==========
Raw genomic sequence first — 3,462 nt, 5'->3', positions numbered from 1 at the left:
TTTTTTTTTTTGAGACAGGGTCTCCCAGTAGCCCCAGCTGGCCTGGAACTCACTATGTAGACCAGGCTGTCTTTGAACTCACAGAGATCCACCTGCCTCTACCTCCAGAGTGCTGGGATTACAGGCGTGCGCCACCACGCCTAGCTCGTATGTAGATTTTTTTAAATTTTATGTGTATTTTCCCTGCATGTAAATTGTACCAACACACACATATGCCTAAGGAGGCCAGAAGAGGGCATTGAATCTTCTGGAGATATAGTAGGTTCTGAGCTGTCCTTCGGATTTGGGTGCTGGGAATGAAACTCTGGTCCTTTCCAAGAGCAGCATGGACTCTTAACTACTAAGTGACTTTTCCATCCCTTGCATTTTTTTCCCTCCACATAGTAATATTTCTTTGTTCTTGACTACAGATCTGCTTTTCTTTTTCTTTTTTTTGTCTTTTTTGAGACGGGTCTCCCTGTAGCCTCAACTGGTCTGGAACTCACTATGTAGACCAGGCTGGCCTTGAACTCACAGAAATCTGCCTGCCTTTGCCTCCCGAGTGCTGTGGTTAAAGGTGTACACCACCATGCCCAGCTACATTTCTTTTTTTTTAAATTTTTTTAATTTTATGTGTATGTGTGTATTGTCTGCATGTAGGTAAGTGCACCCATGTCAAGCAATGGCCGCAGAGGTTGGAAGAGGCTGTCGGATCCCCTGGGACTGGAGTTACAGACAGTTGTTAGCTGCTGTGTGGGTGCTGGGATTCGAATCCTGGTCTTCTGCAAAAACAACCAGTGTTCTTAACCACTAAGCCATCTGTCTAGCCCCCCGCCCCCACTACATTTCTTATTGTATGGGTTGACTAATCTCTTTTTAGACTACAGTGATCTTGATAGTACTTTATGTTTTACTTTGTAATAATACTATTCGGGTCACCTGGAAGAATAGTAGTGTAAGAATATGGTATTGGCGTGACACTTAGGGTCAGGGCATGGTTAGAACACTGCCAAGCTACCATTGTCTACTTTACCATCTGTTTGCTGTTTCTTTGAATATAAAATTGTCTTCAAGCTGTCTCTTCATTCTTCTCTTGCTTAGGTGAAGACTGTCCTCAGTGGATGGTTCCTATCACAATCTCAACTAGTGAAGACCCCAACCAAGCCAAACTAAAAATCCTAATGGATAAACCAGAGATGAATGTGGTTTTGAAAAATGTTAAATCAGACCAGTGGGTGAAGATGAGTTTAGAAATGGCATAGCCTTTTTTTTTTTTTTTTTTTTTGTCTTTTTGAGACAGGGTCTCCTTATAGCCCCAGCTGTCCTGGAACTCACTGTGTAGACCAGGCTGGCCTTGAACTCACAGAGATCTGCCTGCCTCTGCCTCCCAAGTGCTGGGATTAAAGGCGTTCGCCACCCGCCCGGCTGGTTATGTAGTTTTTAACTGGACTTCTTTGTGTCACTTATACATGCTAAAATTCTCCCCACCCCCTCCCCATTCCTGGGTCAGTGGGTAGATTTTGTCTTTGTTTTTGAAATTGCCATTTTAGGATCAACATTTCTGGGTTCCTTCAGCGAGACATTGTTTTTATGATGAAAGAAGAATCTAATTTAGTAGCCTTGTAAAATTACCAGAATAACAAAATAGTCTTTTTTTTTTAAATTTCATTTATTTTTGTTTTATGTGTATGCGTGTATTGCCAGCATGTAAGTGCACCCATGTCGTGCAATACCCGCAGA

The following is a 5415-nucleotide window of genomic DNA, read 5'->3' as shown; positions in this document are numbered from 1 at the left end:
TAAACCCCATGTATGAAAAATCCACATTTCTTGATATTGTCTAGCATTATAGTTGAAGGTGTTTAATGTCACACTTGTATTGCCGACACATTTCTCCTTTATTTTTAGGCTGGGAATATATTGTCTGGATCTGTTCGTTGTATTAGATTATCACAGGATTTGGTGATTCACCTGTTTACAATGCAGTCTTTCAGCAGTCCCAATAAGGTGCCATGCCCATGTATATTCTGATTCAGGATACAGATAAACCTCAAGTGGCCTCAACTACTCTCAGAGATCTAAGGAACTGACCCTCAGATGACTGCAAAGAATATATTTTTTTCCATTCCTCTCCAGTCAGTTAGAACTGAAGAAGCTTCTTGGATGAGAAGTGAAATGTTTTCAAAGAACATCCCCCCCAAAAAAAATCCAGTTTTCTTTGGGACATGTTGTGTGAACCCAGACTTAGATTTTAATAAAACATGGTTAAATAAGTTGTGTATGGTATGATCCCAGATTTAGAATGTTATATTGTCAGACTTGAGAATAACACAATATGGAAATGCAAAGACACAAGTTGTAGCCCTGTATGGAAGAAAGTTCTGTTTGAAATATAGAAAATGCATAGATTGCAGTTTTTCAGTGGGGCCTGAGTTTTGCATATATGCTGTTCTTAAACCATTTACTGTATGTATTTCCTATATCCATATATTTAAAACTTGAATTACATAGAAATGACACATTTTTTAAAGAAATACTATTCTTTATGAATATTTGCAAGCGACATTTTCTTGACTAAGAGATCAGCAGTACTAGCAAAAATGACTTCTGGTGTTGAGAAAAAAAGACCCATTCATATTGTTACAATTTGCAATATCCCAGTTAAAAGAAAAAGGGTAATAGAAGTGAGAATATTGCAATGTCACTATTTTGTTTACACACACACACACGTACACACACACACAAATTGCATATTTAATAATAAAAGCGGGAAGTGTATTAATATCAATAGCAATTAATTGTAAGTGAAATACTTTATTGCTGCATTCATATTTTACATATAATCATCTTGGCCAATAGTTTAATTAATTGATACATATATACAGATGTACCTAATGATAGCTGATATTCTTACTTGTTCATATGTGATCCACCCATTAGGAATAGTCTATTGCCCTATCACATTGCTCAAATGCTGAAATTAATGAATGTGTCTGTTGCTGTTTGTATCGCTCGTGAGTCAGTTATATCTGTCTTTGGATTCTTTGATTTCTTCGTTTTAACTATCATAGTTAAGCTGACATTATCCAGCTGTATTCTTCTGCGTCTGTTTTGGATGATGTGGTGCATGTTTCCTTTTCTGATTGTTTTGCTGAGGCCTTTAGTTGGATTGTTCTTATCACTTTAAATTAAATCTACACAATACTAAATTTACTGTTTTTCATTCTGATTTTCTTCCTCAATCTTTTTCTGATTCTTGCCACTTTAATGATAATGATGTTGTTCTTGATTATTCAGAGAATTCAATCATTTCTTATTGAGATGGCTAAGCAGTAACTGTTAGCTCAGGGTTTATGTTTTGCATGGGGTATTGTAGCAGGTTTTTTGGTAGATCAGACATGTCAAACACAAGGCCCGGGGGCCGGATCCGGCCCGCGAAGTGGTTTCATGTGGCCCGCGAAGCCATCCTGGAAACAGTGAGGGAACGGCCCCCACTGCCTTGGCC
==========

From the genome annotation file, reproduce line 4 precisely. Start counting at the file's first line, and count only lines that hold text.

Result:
TAAACCCCATGTATGAAAAATCCACATTTCTTGATATTGTCTAGCATTATAGTTGAAGGTGTTTAATGTCACACTTGTATTGCCGACACATTTCTCCTTTATTTTTAGGCTGGGAATATATTGTCTGGATCTGTTCGTTGTATTAGATTATCACAGGATTTGGTGATTCACCTGTTTACAATGCAGTCTTTCAGCAGTCCCAATAAGGTGCCATGCCCATGTATATTCTGATTCAGGATACAGATAAACCTCAAGTGGCCTCAACTACTCTCAGAGATCTAAGGAACTGACCCTCAGATGACTGCAAAGAATATATTTTTTTCCATTCCTCTCCAGTCAGTTAGAACTGAAGAAGCTTCTTGGATGAGAAGTGAAATGTTTTCAAAGAACATCCCCCCCAAAAAAAATCCAGTTTTCTTTGGGACATGTTGTGTGAACCCAGACTTAGATTTTAATAAAACATGGTTAAATAAGTTGTGTATGGTATGATCCCAGATTTAGAATGTTATATTGTCAGACTTGAGAATAACACAATATGGAAATGCAAAGACACAAGTTGTAGCCCTGTATGGAAGAAAGTTCTGTTTGAAATATAGAAAATGCATAGATTGCAGTTTTTCAGTGGGGCCTGAGTTTTGCATATATGCTGTTCTTAAACCATTTACTGTATGTATTTCCTATATCCATATATTTAAAACTTGAATTACATAGAAATGACACATTTTTTAAAGAAATACTATTCTTTATGAATATTTGCAAGCGACATTTTCTTGACTAAGAGATCAGCAGTACTAGCAAAAATGACTTCTGGTGTTGAGAAAAAAAGACCCATTCATATTGTTACAATTTGCAATATCCCAGTTAAAAGAAAAAGGGTAATAGAAGTGAGAATATTGCAATGTCACTATTTTGTTTACACACACACACACGTACACACACACACAAATTGCATATTTAATAATAAAAGCGGGAAGTGTATTAATATCAATAGCAATTAATTGTAAGTGAAATACTTTATTGCTGCATTCATATTTTACATATAATCATCTTGGCCAATAGTTTAATTAATTGATACATATATACAGATGTACCTAATGATAGCTGATATTCTTACTTGTTCATATGTGATCCACCCATTAGGAATAGTCTATTGCCCTATCACATTGCTCAAATGCTGAAATTAATGAATGTGTCTGTTGCTGTTTGTATCGCTCGTGAGTCAGTTATATCTGTCTTTGGATTCTTTGATTTCTTCGTTTTAACTATCATAGTTAAGCTGACATTATCCAGCTGTATTCTTCTGCGTCTGTTTTGGATGATGTGGTGCATGTTTCCTTTTCTGATTGTTTTGCTGAGGCCTTTAGTTGGATTGTTCTTATCACTTTAAATTAAATCTACACAATACTAAATTTACTGTTTTTCATTCTGATTTTCTTCCTCAATCTTTTTCTGATTCTTGCCACTTTAATGATAATGATGTTGTTCTTGATTATTCAGAGAATTCAATCATTTCTTATTGAGATGGCTAAGCAGTAACTGTTAGCTCAGGGTTTATGTTTTGCATGGGGTATTGTAGCAGGTTTTTTGGTAGATCAGACATGTCAAACACAAGGCCCGGGGGCCGGATCCGGCCCGCGAAGTGGTTTCATGTGGCCCGCGAAGCCATCCTGGAAACAGTGAGGGAACGGCCCCCACTGCCTTGGCC